its been a hard week, but even so i’m doing pretty well. i’ve been relapsing for over 4 months now and my EDSS score is still a 2. i have 3 new lesions which brings my total up to somewhere in the 15 range and i still walk normally. i can still do everything i need to within a day with almost no limitation (except for fatigue!!!!!). i know how lucky i am.  even though i’m feeling sad and angry i still feel grateful that i am doing so well 2 years after diagnosis.

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9/5/11

this is an email i wrote on  9/5/11. one year ago. in a few days i will have been diagnosed for a year. seems like a lifetime. 

so i guess i should begin with how a MS dx was put on the table. i have been having back and shoulder problems for almost a year and i have had tingling in my legs for about 6 months. recently, i reinjured myself at work and because i now have tingling in my hand, the docs ordered a MRI. thats when this all began. the MRI goes on at length about the multiple lesions in my cervical spine and one in my lumbar spine (“confirm MS dx clinically” “further workup advised”). i was referred to a neuro who examined me and then ordered more MRIs that included ones of my brain.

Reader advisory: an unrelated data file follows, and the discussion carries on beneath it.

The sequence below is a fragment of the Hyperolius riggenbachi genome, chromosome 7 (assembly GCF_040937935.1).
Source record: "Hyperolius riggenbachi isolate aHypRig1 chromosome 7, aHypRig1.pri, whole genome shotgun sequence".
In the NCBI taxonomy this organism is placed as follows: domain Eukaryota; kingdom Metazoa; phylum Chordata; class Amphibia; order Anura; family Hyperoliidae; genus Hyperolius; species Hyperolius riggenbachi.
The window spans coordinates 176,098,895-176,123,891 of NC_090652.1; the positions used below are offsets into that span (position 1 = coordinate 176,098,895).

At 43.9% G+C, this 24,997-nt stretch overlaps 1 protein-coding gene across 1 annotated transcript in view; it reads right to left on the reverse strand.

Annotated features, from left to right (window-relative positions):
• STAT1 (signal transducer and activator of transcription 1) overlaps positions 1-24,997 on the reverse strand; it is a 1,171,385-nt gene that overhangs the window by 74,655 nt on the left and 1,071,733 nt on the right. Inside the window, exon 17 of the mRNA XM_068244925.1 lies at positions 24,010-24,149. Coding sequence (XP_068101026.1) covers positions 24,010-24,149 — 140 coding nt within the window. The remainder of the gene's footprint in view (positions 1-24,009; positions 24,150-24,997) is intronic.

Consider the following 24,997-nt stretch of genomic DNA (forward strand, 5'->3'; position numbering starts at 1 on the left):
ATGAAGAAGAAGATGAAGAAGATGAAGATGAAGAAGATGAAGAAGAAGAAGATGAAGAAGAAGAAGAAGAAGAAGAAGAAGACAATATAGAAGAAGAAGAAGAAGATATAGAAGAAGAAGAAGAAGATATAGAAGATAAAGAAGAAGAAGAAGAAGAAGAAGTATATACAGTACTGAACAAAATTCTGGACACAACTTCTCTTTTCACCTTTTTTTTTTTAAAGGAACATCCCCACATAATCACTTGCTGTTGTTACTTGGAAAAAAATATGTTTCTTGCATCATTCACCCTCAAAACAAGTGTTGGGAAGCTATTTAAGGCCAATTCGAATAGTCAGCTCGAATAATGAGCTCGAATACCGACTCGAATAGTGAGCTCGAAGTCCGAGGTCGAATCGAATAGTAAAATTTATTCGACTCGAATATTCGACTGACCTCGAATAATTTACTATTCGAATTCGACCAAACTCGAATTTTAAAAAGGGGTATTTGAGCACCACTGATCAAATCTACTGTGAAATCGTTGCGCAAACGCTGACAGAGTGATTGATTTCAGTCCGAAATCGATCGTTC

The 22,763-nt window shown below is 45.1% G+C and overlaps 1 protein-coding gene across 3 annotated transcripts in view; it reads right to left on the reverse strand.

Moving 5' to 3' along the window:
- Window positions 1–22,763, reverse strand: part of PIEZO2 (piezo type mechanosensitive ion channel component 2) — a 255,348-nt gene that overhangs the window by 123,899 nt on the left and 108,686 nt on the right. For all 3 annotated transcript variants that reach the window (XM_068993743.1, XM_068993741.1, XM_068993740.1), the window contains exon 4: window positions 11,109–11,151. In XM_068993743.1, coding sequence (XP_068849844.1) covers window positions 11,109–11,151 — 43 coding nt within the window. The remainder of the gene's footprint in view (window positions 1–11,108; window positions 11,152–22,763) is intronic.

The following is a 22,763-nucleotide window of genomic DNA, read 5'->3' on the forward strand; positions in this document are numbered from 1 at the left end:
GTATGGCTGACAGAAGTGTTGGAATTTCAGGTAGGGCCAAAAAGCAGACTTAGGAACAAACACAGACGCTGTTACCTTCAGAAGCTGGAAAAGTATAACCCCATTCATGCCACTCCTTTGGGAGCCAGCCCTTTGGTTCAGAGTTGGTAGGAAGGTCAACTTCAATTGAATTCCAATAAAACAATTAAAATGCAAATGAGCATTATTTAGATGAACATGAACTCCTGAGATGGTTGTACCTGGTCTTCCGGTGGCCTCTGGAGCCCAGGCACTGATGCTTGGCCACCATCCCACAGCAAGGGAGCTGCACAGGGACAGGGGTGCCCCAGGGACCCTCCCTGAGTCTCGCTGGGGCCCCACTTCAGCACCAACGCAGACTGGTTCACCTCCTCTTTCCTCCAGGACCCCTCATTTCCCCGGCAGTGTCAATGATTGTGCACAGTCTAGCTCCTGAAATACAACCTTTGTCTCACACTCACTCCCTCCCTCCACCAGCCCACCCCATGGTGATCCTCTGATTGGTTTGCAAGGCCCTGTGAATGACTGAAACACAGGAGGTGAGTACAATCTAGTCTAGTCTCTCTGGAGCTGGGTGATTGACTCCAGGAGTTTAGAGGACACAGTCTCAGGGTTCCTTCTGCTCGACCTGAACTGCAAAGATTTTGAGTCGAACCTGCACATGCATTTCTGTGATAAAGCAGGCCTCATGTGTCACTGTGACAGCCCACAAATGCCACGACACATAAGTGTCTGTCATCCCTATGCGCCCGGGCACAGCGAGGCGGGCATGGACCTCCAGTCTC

i just finished those on thursday and i am now stuck in a waiting game to find out what the neuro thinks. my uncle is a nurse practitioner in a chronic pain clinic and when he found out about what was going on he called me and wanted to know about the MRI findings. he said he expected them to find brain lesions as well. he apoligized and said he has worked with many patients with MS and given that i have multiple spinal lesions he was fairly sure i would have them in my brain as well.